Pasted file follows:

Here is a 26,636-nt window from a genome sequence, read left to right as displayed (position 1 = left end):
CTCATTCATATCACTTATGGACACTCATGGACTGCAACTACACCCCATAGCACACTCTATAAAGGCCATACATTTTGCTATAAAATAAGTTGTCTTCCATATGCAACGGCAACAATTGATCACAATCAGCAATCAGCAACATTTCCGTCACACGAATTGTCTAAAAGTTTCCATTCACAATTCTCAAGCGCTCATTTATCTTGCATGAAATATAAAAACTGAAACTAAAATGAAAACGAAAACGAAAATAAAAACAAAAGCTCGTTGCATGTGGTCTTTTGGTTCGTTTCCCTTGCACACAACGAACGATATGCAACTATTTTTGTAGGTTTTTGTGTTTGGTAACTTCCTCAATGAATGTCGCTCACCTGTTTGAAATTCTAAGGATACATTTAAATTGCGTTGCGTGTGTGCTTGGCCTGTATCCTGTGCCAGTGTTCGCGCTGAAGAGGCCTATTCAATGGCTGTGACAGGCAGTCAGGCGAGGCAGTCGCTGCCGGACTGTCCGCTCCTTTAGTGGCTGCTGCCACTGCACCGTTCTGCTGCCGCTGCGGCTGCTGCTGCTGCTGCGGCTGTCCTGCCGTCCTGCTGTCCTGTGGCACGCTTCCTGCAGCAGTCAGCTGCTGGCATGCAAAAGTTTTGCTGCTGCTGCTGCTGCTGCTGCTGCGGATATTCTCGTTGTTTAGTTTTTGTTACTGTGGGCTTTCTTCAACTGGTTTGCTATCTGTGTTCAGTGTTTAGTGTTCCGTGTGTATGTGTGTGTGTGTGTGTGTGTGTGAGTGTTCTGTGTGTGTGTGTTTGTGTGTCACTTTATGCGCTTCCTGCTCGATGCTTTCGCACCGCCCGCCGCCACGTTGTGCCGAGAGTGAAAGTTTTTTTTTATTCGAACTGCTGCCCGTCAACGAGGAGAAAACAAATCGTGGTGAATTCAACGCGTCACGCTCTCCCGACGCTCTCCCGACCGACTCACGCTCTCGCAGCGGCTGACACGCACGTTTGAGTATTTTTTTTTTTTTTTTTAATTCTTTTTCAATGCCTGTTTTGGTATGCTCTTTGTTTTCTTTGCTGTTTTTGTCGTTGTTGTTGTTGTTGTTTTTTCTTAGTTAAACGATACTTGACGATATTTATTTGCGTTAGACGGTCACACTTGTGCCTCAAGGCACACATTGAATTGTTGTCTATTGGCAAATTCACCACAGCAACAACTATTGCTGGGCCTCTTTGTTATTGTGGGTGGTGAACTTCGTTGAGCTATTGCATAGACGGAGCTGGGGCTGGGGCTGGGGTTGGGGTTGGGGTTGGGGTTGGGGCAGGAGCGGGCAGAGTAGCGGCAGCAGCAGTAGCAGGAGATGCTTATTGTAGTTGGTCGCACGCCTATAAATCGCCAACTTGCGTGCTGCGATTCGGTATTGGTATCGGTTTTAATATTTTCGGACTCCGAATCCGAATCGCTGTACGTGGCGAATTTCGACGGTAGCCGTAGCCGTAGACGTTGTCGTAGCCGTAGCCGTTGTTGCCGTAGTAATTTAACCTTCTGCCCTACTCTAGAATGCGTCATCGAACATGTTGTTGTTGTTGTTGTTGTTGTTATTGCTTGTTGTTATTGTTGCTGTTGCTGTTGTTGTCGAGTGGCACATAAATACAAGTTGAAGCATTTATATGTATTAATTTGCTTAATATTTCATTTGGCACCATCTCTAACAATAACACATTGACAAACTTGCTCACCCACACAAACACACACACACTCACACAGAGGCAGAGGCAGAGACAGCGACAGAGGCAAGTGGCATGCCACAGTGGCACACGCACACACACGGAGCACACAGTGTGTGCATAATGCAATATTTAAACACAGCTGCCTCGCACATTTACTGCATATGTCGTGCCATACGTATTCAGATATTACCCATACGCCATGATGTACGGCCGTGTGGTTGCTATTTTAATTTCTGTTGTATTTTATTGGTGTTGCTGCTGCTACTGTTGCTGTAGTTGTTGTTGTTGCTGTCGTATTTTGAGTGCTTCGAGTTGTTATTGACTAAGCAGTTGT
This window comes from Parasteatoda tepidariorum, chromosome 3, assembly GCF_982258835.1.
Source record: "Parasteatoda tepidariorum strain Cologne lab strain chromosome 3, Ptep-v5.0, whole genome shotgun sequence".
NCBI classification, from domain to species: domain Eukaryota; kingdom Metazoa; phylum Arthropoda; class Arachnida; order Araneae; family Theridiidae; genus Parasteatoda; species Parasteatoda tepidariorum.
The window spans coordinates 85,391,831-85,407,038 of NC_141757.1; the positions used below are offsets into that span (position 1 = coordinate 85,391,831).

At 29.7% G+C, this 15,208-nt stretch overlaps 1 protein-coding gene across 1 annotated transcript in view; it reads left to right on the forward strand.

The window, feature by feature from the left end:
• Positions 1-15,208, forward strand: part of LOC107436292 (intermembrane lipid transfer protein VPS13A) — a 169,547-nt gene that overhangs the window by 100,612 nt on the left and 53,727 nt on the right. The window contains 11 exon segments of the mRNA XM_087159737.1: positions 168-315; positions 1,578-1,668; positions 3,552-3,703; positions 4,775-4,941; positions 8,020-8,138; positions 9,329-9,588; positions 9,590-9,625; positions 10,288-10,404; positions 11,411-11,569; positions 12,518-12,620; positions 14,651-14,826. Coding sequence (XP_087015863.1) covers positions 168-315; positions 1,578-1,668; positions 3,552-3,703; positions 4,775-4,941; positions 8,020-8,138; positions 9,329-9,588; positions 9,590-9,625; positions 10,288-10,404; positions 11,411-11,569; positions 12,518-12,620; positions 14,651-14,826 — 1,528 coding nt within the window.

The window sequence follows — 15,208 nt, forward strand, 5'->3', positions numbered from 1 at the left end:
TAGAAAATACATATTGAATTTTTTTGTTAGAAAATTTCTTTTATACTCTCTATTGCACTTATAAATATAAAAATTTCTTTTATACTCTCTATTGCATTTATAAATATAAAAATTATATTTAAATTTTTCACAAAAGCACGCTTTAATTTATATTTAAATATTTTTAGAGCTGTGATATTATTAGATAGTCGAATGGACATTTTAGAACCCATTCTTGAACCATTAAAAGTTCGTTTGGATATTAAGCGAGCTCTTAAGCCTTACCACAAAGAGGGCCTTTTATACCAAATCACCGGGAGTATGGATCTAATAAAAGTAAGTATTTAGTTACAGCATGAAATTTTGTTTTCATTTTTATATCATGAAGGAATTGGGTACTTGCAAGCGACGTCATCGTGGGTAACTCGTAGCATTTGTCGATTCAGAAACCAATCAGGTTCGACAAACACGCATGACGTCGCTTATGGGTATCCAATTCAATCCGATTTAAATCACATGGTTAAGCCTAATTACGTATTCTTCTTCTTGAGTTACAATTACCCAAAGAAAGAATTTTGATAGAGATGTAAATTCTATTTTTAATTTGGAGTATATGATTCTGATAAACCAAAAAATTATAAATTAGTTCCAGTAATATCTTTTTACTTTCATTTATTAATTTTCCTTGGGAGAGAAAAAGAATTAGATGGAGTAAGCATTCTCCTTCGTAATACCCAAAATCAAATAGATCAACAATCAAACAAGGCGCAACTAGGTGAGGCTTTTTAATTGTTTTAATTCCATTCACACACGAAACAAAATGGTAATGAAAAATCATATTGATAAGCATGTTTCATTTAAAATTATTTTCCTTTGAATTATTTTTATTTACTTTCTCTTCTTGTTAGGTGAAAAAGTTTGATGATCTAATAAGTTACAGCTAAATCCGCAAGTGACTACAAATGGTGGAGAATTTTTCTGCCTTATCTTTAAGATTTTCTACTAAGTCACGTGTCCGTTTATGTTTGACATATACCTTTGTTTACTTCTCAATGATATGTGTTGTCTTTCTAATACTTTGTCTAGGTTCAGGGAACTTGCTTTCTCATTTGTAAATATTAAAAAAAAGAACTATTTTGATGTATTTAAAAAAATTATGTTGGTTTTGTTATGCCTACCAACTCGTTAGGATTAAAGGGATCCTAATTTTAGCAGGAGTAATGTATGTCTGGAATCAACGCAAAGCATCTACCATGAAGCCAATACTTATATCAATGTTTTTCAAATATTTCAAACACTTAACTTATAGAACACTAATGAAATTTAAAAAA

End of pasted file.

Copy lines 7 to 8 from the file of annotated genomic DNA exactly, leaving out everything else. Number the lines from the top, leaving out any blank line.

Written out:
At 29.7% G+C, this 15,208-nt stretch overlaps 1 protein-coding gene across 1 annotated transcript in view; it reads left to right on the forward strand.

The window, feature by feature from the left end: